Among those under-written names were John Hancock, of Declaration of Independence fame, Reverend Samuel Mather, son of the great Puritan writer, Cotton Mather, and Reverend Samuel Cooper, the minister who had recently baptized Phillis. The poems in question were contained in Wheatley’s Poems on Various Subjects, Religious and Moral. The book was a combination of previously published and new unpublished works. Susannah Wheatley, desirous of displaying Phillis’s uncommon talent, had a few of Phillis’s works published in the local Boston papers, where they were met with great applause. However, the work that rocketed Phillis to fame was her elegy to George Whitefield, published in 1770. In it she paraphrases the Gospel call that Whitefield preached:
“Take Him [Jesus], ye wretched, for your only good,
Take Him ye starving sinners, for your food;
Ye thirsty, come to this life-giving stream,
Ye preachers, take Him for your joyful theme;
Take Him my dear Americans” he said,
“Be your complaints on His kind bosom laid:
Take Him, ye Africans, He longs for you,
Impartial Savior is His title due:
Washed in the fountain of redeeming blood,
You shall be sons, and kings, and priests to God.”6Wheatley, 15-16.
With the approbation of Phillis’s works by such dignitaries and her local fame, the Wheatleys thought that the Boston publication of Phillis’s poetry was surely imminent. Such was not the case. Although Phillis enjoyed the small success of having a few short works published in the Boston newspapers, there were no American publishers adventurous enough to undertake publishing a book by a female Negro slave. The Wheatleys were left with no other option than to send Phillis’s book to London—a social climate more accepting of blacks—for publication. It was met with wild success and within a short time Phillis and Nathaniel Wheatley (the Wheatley’s son) were on their way to London to oversee the first printing of the book.
Phillis was the belle of London. She received an invitation to visit King George III. She was called upon by Benjamin Franklin, to whom she would later dedicate a volume of poetry. And she was escorted about the town by Granville Sharp, the famed abolitionist.7Gates, Jr., 34. And such company as Sharp may have caused no small stir. For it was just a year earlier that Sharp’s campaign to end slavery in England culminated in the Somerset decision—a ruling which in effect declared slavery illegal on the shores of England. (Slavery was still lawful in other regions of the British Empire). Somerset made England a haven of sorts for runaway slaves. It would be natural to assume that Phillis was aware of the effects of Somerset; perhaps Sharp encouraged her to stay in London as a free black woman. But Phillis would not have had much time to deliberate on such a change, for news soon arrived that Susanna Wheatley was deathly ill and Phillis was recalled home. Some months later in March of 1774, Susanna Wheatley died. The grieving Phillis wrote in a letter to a friend:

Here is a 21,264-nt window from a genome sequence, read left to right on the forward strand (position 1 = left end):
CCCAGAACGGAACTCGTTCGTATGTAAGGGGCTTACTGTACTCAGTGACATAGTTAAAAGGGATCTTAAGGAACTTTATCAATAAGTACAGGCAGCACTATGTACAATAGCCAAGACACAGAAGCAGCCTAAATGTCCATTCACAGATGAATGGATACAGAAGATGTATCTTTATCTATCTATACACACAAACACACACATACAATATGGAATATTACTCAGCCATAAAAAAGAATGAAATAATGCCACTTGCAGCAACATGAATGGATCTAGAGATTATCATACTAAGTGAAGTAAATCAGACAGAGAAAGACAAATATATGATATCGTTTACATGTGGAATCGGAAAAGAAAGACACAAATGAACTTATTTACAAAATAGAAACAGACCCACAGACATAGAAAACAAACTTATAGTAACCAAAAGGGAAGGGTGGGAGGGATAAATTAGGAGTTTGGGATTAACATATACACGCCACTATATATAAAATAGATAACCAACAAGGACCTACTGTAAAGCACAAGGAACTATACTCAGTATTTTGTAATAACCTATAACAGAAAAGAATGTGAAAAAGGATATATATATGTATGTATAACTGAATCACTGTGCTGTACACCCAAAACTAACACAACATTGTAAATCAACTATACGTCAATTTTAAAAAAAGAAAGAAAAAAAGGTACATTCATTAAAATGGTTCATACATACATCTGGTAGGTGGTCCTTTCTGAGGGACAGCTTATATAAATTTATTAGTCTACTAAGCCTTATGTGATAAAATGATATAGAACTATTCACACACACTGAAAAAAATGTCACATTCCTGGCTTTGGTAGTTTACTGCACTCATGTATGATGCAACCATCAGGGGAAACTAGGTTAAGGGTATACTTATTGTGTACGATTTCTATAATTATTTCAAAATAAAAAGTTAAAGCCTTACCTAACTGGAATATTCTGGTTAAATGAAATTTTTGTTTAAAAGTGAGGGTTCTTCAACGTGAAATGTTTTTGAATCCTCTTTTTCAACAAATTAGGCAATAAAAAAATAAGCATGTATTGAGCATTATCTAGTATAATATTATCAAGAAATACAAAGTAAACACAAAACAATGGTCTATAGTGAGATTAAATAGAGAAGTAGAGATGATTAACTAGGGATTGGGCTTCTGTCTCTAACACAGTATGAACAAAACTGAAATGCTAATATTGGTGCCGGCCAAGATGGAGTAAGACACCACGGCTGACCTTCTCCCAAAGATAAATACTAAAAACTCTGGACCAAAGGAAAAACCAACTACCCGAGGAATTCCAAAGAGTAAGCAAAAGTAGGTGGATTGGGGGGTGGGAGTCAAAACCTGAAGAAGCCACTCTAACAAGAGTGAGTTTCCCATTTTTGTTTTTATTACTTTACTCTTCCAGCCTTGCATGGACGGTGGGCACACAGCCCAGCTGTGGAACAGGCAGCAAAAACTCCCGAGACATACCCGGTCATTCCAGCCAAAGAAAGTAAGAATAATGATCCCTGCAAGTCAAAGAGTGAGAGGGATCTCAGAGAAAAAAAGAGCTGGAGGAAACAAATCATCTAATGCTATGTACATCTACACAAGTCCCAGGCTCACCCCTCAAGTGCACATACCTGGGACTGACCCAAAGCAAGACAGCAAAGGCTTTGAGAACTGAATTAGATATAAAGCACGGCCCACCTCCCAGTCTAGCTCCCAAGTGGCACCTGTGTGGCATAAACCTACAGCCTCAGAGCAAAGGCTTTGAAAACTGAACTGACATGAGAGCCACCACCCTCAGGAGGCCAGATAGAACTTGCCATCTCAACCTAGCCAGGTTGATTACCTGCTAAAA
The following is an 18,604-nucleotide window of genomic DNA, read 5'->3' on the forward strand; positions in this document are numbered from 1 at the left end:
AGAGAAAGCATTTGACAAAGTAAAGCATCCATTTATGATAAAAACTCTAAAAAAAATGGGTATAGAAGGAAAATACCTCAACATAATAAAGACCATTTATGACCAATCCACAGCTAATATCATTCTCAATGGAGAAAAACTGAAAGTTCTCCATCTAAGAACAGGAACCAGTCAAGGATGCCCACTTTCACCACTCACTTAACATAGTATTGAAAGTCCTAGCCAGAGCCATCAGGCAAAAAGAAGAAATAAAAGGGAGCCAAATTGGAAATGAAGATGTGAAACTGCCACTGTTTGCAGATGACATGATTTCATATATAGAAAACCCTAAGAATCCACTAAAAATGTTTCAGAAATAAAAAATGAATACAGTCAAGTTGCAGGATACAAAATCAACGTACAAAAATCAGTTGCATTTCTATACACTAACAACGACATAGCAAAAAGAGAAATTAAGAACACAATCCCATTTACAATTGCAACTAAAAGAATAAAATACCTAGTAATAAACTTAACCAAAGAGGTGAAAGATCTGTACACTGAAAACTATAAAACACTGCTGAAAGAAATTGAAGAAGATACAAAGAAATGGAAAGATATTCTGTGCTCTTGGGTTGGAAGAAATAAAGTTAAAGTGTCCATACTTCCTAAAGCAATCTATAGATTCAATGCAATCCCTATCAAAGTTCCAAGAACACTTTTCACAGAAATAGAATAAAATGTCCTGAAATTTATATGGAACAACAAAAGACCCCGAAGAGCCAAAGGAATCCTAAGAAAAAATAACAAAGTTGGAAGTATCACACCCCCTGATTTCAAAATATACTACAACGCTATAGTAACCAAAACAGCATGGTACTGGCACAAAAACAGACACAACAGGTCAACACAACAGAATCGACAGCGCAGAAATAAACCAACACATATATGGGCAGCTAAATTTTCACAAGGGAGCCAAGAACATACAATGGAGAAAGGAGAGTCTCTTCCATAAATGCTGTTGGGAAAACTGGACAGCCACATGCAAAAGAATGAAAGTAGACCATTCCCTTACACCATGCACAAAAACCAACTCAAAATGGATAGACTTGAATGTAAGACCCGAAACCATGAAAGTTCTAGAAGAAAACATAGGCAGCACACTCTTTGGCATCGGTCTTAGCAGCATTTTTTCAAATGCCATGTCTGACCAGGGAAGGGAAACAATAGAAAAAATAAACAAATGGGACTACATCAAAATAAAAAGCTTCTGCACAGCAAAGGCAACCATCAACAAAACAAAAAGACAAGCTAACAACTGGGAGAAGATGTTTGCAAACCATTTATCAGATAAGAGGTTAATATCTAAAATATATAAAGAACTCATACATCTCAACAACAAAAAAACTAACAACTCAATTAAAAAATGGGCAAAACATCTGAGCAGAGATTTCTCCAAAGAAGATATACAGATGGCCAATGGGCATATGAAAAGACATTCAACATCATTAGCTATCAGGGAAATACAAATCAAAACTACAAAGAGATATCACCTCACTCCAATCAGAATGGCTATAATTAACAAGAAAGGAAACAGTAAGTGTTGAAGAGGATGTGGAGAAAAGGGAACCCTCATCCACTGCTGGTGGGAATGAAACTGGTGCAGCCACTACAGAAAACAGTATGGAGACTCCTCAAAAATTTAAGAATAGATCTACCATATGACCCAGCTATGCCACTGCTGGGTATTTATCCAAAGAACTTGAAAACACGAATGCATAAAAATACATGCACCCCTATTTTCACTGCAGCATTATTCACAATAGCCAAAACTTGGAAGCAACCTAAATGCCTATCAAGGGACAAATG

I have lately met with a great trial in the death of my mistress; let us imagine the loss of a Parent, Sister or Brother the tenderness of all these were united in her. –I was a poor little outcast & a stranger when she took me in; not only into her house but I presently became a sharer in her most tender affections. I was treated by her more like her child than her Servant…8Wheatley, 153.
Phillis, however, wrote these words as a freewoman. In October 1773, Phillis Wheatley was granted manumission. Whether John Wheatley was pressured by Phillis’ literary successes or touched by his sentiment that Phllis was “disadvantaged” in her state as a slave, we do not know. But the move from a priviledged slave to a free black made Phillis’ future an uncertain one. It was now Phillis’ responsibility to provide for herself. She continued to write and seek out a publisher for her new poems, but the rumble of war drums had the Boston presses busy with military concerns. Phillis’ second volume of poetry was never published. The next year saw her former master flee Boston because of his loyalist leanings. Phillis then moved to Rhode Island and lived with Mary Wheatley, now Mary Lathrop—whose husband John Lathrop was the famous “Revolutionary Preacher” of the Old North Church of Boston. 9Gates, Jr., 19. Within a few years, both John and Mary Wheatley were dead, leaving Phillis penniless and destitute. Phillis struggled to make ends meet by selling her poetry, but without success. Suddenly, though, Phillis’s future looked bright; in April 1778, she married John Peters, a free black. Though the Wheatley family frowned upon Phillis’s choice of a husband, Peters’ good financial prospects were likely of some comfort to Phillis. But such comfort did not last. Acquaintances of Phillis recall that Peters was a self-absorbed drifter, bright, but incapable of keeping a job. 10 Gates, Jr., 68.The young couple scraped a living by selling a few of Phillis’ short poems to newspapers, but those funds were not enough to support them. Phillis eventually took a job as a charwoman, but even then their living was meager. Phillis bore two children, both of whom died in infancy. Peters deserted Phillis before she gave birth to a third, a daughter, and took her unpublished manuscripts with him. Phillis soon died, likely of childbirth complications and a generally weakened constitution. Her daughter died a few days later; the two share the same unmarked grave. Phillis was only 31 years old.